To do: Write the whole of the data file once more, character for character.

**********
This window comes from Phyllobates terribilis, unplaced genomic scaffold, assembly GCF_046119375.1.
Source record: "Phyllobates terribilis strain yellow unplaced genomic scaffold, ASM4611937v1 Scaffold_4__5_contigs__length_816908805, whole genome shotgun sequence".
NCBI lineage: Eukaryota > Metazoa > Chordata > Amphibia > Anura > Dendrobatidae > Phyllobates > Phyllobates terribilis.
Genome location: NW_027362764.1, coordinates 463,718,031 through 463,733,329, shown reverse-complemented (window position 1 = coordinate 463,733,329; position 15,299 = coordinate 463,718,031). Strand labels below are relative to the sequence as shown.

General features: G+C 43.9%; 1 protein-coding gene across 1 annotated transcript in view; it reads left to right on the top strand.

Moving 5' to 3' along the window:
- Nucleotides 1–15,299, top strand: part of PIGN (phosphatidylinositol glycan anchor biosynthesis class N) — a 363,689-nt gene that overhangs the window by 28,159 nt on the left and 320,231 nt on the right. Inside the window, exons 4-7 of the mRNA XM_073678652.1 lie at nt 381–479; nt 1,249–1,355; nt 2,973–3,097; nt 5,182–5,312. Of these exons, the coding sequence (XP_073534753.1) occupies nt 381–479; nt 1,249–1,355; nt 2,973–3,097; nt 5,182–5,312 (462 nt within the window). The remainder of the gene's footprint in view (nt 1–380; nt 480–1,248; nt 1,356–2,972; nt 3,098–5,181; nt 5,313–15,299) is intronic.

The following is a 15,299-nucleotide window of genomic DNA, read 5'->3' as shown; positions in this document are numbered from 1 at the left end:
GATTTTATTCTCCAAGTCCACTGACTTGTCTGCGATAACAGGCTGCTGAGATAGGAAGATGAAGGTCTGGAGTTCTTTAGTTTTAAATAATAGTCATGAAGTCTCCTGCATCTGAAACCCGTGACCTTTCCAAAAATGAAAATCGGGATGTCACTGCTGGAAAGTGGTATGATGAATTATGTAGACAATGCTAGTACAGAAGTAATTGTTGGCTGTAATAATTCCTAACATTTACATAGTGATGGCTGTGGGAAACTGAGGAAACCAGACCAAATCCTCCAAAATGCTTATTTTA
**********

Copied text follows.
This window comes from Phyllobates terribilis, unplaced genomic scaffold, assembly GCF_046119375.1.
Source record: "Phyllobates terribilis strain yellow unplaced genomic scaffold, ASM4611937v1 Scaffold_4__5_contigs__length_816908805, whole genome shotgun sequence".
NCBI lineage: Eukaryota > Metazoa > Chordata > Amphibia > Anura > Dendrobatidae > Phyllobates > Phyllobates terribilis.
Genome location: NW_027362764.1, coordinates 463,718,031 through 463,733,329, shown reverse-complemented (window position 1 = coordinate 463,733,329; position 15,299 = coordinate 463,718,031). Strand labels below are relative to the sequence as shown.

General features: G+C 43.9%; 1 protein-coding gene across 1 annotated transcript in view; it reads left to right on the top strand.

Moving 5' to 3' along the window:
- Nucleotides 1–15,299, top strand: part of PIGN (phosphatidylinositol glycan anchor biosynthesis class N) — a 363,689-nt gene that overhangs the window by 28,159 nt on the left and 320,231 nt on the right. Inside the window, exons 4-7 of the mRNA XM_073678652.1 lie at nt 381–479; nt 1,249–1,355; nt 2,973–3,097; nt 5,182–5,312. Of these exons, the coding sequence (XP_073534753.1) occupies nt 381–479; nt 1,249–1,355; nt 2,973–3,097; nt 5,182–5,312 (462 nt within the window). The remainder of the gene's footprint in view (nt 1–380; nt 480–1,248; nt 1,356–2,972; nt 3,098–5,181; nt 5,313–15,299) is intronic.

The following is a 15,299-nucleotide window of genomic DNA, read 5'->3' as shown; positions in this document are numbered from 1 at the left end:
GATTTTATTCTCCAAGTCCACTGACTTGTCTGCGATAACAGGCTGCTGAGATAGGAAGATGAAGGTCTGGAGTTCTTTAGTTTTAAATAATAGTCATGAAGTCTCCTGCATCTGAAACCCGTGACCTTTCCAAAAATGAAAATCGGGATGTCACTGCTGGAAAGTGGTATGATGAATTATGTAGACAATGCTAGTACAGAAGTAATTGTTGGCTGTAATAATTCCTAACATTTACATAGTGATGGCTGTGGGAAACTGAGGAAACCAGACCAAATCCTCCAAAATGCTTATTTTA